La Bretagne

After almost three months of lockdown in Paris, being in Brittany was a breath of fresh air-literally. I stayed with friends in Louannec on the Côte de Grânit Rose. That area is a large peninsula jutting out of the north side of Brittany just under the UK. The ink was barely dry on Macron’s decree that we could travel further than 100 kms, that I bought my ticket, packed my suitcase, put on my mask, and headed for Gare Montparnasse. The TGV car that I sat in was half-empty. If one wasn’t a couple, we sat, either as the only passenger in the double seats, or in the single seats along the other windows. J’adore le voyage par train en France. I have come to love train travel so much that it only seemed natural to take the train from Chicago to Ann Arbor to see my sister last summer!

This was a vacation like none other that I’ve ever had. The first two nights I slept so long that I realized I was far more tired than I had thought. My hosts didn’t change their lives for me. It wasn’t their vacation. They just wanted to give me a place to breath, to see the sea and walk without breathing in car fumes. So, for the next thirteen days, after I awoke, I made a breakfast and read the news on my computer, went for long walks along the sea (five and six miles), had lunch, took a nap in which I usually fell asleep, read, took another walk, wrote some e-mails, had dinner at 9pm then went back to sleep. On the weekends, we went to a tiny hamlet that isn’t even on the map where my hosts have bought a small house. No internet, no WiFi. So my day didn’t change much except I walked beside wheat fields instead of the sea.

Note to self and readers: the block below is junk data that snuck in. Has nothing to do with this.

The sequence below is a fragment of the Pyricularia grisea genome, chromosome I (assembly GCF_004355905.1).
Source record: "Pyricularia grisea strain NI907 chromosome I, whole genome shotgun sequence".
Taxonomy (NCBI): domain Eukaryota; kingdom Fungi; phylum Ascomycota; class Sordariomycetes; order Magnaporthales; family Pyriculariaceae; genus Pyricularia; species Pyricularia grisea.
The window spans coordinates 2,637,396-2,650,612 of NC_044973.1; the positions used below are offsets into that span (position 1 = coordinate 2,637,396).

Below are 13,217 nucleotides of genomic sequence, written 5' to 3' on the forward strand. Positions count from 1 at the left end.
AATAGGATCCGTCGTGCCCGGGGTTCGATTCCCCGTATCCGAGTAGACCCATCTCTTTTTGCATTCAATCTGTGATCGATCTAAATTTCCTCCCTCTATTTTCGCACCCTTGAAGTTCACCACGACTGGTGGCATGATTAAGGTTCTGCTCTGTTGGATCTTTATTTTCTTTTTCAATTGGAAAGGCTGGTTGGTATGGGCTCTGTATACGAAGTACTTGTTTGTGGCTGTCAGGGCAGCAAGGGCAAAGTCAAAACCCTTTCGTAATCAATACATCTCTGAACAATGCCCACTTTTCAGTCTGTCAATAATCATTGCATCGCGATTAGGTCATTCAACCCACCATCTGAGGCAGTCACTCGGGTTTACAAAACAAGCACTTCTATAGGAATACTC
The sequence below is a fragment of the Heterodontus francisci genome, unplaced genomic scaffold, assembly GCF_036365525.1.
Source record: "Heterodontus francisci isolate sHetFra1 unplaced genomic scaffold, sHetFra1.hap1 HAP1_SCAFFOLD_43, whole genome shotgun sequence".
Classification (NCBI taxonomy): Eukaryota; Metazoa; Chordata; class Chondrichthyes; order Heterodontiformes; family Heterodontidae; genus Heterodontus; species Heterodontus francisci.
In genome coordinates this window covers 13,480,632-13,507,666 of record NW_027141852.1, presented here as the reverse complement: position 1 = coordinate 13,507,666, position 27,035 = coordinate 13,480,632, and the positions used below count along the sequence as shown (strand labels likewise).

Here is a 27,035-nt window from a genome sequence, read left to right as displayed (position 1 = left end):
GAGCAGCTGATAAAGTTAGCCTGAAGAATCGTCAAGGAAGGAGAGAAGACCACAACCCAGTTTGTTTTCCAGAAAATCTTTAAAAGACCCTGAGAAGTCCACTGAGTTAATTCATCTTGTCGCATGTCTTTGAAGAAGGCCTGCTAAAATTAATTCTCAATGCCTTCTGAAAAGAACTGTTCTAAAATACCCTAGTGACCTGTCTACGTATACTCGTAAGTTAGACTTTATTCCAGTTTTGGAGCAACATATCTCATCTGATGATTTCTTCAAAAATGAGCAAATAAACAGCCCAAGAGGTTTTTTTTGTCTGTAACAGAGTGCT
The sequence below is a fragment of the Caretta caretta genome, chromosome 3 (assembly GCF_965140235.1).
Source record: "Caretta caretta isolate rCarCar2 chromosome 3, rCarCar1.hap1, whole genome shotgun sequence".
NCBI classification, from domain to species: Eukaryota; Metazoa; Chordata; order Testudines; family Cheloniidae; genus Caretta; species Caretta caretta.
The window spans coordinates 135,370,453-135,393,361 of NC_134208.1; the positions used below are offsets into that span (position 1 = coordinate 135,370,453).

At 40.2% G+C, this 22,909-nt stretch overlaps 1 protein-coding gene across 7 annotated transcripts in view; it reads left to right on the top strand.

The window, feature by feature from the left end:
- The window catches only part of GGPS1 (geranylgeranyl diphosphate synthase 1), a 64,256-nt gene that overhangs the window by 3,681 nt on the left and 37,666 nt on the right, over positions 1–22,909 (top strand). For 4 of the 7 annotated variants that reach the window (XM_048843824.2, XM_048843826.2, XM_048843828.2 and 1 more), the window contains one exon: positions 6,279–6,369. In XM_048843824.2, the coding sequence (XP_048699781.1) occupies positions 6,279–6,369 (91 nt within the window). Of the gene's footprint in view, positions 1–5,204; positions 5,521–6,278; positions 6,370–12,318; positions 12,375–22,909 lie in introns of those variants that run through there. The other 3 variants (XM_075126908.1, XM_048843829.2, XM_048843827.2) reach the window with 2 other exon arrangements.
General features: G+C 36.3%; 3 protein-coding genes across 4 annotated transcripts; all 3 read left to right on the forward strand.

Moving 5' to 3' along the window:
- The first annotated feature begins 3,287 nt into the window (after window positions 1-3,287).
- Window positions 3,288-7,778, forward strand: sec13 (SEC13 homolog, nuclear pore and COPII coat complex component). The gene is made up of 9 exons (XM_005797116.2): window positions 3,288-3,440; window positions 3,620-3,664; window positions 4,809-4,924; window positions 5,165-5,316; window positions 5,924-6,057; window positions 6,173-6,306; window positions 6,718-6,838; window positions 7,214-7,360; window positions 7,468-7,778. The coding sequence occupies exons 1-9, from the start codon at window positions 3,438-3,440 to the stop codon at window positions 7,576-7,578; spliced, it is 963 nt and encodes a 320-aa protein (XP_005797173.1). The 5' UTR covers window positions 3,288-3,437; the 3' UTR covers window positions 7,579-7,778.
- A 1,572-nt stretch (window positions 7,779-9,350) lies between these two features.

View from my bedroom window: looking out on the Bay. The port of Perros is to the left.
The port of Perros Guirec

Brittany wasn’t hit with much Covid 19. There was one incident, before I arrived, where someone was admitted to hospital with an unrelated condition. It turned out that person had the virus, and within a week, fifteen people had it. My hosts believe that no one died. That was the biggest outbreak. One is required to wear a mask at outdoor marchés and inside any store. I saw no one break that rule.

Walking the Sentier des Douaniers, a summer ritual. Everywhere large and small boulders of pink granite.
Inside the small stone house in Kerprouet.
Back in Louannec: 11:15pm!

Within days of being in Louannec, it was hard to remember that there was a deadly virus in the world and that it was making a comeback in a number of countries, the US being the worst of the rising cases. I had gotten used to keeping a clean mask in my purse. If it hadn’t been for that, I wouldn’t have been able to go into a couple of stores. It was so hard to remember: purse, keys, mask which has gotten automatic in Paris.

Picking the first lettuce (known in French as salade) in Kerprouet. Two families together have planted lettuce, tomatoes, winter squash, corgettes, rasberries, potatoes, put in apple trees and plum trees. They will be eating will all summer long.